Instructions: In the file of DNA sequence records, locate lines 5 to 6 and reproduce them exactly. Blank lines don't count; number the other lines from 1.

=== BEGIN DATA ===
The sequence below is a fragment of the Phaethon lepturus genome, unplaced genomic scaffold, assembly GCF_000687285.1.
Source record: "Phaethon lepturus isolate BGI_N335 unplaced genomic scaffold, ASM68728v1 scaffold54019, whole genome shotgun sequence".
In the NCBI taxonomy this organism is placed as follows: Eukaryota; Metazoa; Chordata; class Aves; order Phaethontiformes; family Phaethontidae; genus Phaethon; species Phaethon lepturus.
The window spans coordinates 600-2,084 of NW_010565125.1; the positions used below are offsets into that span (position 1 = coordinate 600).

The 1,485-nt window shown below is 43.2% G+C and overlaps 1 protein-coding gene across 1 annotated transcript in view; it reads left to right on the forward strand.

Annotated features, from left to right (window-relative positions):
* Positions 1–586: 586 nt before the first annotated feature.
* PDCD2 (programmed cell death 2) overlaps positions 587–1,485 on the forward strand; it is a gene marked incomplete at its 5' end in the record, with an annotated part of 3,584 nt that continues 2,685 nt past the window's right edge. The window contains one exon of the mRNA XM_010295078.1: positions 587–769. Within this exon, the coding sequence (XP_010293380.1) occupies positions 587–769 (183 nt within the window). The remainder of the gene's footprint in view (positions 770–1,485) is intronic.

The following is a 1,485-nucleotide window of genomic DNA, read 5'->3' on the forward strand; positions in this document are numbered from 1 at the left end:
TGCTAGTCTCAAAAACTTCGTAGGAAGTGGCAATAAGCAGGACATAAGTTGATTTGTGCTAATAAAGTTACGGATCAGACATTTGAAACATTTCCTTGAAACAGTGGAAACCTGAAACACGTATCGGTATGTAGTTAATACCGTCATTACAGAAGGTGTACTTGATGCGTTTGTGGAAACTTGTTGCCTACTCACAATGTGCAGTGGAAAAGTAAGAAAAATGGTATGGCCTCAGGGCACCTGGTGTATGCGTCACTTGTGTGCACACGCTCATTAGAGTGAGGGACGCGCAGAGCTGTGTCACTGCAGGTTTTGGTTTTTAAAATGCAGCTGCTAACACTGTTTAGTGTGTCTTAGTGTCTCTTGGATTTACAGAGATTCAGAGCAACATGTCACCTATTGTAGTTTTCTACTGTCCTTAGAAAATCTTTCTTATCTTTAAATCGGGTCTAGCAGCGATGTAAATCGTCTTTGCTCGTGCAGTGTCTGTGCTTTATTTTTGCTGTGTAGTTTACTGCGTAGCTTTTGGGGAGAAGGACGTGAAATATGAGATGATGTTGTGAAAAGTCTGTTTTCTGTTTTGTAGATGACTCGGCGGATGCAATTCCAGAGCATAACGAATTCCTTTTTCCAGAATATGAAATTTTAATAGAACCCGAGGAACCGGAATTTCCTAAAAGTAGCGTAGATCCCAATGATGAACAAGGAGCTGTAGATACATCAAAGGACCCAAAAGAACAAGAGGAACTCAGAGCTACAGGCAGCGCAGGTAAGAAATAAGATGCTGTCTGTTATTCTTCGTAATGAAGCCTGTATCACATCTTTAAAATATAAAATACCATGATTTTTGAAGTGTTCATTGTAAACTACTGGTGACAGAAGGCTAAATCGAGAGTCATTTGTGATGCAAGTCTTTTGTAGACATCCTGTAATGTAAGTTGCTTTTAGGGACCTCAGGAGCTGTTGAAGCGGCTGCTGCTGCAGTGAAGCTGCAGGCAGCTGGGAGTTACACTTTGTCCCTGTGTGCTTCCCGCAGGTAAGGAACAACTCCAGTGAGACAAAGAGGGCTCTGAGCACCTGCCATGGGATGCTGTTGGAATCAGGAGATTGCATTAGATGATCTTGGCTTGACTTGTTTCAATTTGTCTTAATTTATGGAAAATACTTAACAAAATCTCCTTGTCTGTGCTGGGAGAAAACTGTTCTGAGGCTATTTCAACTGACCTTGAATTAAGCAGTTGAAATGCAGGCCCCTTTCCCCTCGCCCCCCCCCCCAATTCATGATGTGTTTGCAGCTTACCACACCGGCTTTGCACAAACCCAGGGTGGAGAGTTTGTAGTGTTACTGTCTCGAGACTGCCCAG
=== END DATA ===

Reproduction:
The 1,485-nt window shown below is 43.2% G+C and overlaps 1 protein-coding gene across 1 annotated transcript in view; it reads left to right on the forward strand.

Annotated features, from left to right (window-relative positions):